Synthetic narcotics spark new look at drugged- driving laws
MINEOLA, N.Y. - As synthetic drugs become more popular, prosecutors in New York and a dozen other states are finding themselves stymied by a law that allows them to charge drivers with drugged-driving only if they're under the influence of something on an official list of banned substances.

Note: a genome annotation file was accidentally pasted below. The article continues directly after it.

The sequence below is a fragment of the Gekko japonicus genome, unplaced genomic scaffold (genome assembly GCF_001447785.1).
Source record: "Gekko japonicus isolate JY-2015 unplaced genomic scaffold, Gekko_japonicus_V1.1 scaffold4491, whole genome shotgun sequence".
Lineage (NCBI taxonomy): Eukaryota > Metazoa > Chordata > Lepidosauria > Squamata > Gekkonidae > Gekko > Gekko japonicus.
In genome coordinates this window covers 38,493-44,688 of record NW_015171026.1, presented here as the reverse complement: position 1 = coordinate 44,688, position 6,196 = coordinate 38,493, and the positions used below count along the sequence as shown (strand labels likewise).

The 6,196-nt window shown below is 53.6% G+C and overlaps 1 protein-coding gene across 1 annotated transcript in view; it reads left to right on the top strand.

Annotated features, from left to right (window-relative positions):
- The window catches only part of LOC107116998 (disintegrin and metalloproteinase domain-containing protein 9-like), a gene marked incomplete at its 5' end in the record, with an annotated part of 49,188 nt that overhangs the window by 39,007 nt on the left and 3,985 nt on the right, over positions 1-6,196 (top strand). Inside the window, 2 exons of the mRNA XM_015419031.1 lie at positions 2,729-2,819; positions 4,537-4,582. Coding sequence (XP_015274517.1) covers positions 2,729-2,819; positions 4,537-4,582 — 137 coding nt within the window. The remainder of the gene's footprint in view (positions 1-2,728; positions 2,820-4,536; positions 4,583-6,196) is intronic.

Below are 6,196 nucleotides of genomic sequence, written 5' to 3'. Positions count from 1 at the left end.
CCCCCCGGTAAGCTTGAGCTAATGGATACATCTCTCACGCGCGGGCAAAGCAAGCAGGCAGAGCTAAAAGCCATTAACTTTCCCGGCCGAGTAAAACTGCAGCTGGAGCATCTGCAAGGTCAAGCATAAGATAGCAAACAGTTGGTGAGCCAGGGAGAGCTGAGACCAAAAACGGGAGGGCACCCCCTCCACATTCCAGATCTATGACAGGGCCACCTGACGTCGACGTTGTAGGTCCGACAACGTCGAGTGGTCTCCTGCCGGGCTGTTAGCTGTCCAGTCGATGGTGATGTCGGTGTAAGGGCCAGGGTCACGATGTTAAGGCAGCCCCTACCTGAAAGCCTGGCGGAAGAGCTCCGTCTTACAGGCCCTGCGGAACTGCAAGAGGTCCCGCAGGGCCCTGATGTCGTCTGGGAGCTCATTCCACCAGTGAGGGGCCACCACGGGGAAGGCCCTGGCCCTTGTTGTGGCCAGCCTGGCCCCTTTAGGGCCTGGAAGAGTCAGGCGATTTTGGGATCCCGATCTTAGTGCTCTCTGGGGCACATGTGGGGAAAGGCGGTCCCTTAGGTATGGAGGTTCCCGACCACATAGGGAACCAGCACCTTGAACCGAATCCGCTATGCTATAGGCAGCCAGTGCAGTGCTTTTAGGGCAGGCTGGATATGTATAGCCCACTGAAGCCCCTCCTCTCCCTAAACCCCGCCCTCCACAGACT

Prosecutors say the problem is that synthetic drug manufacturers are changing the composition of their drugs before the law can catch up.
Legislation is pending in New York seeking to change that law to fall in line with the dozens of other states that allow for such charges based on police observations of the impairment of the driver.
In addition to New York, such banned-list laws exist in Minnesota, Arkansas, Ohio and nine other states.